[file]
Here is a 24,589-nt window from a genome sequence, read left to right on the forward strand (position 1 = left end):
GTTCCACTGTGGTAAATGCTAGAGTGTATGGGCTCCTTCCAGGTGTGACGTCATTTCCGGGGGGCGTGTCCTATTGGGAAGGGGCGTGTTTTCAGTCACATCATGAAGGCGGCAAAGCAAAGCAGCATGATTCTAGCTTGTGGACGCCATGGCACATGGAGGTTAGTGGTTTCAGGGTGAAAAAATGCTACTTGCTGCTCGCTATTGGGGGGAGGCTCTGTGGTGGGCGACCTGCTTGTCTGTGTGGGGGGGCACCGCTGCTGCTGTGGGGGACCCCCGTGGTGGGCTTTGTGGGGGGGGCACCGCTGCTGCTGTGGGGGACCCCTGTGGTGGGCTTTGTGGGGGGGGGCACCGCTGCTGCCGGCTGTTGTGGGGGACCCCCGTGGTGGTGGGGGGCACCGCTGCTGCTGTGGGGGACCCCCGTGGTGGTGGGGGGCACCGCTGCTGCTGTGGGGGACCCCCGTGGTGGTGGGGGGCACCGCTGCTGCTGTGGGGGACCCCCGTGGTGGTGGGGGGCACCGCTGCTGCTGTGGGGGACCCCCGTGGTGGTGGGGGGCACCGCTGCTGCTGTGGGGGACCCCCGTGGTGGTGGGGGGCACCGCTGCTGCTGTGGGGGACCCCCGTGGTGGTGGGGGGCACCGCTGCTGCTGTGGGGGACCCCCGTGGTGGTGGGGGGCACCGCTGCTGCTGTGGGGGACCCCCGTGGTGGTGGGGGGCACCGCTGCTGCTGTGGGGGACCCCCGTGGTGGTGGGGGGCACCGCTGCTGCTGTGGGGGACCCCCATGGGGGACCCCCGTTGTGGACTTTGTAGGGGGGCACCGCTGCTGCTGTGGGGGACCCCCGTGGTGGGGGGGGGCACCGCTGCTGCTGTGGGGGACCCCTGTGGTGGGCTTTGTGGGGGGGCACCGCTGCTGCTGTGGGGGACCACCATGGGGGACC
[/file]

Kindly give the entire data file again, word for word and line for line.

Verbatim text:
Here is a 24,589-nt window from a genome sequence, read left to right on the forward strand (position 1 = left end):
GTTCCACTGTGGTAAATGCTAGAGTGTATGGGCTCCTTCCAGGTGTGACGTCATTTCCGGGGGGCGTGTCCTATTGGGAAGGGGCGTGTTTTCAGTCACATCATGAAGGCGGCAAAGCAAAGCAGCATGATTCTAGCTTGTGGACGCCATGGCACATGGAGGTTAGTGGTTTCAGGGTGAAAAAATGCTACTTGCTGCTCGCTATTGGGGGGAGGCTCTGTGGTGGGCGACCTGCTTGTCTGTGTGGGGGGGCACCGCTGCTGCTGTGGGGGACCCCCGTGGTGGGCTTTGTGGGGGGGGCACCGCTGCTGCTGTGGGGGACCCCTGTGGTGGGCTTTGTGGGGGGGGGCACCGCTGCTGCCGGCTGTTGTGGGGGACCCCCGTGGTGGTGGGGGGCACCGCTGCTGCTGTGGGGGACCCCCGTGGTGGTGGGGGGCACCGCTGCTGCTGTGGGGGACCCCCGTGGTGGTGGGGGGCACCGCTGCTGCTGTGGGGGACCCCCGTGGTGGTGGGGGGCACCGCTGCTGCTGTGGGGGACCCCCGTGGTGGTGGGGGGCACCGCTGCTGCTGTGGGGGACCCCCGTGGTGGTGGGGGGCACCGCTGCTGCTGTGGGGGACCCCCGTGGTGGTGGGGGGCACCGCTGCTGCTGTGGGGGACCCCCGTGGTGGTGGGGGGCACCGCTGCTGCTGTGGGGGACCCCCGTGGTGGTGGGGGGCACCGCTGCTGCTGTGGGGGACCCCCGTGGTGGTGGGGGGCACCGCTGCTGCTGTGGGGGACCCCCATGGGGGACCCCCGTTGTGGACTTTGTAGGGGGGCACCGCTGCTGCTGTGGGGGACCCCCGTGGTGGGGGGGGGCACCGCTGCTGCTGTGGGGGACCCCTGTGGTGGGCTTTGTGGGGGGGCACCGCTGCTGCTGTGGGGGACCACCATGGGGGACC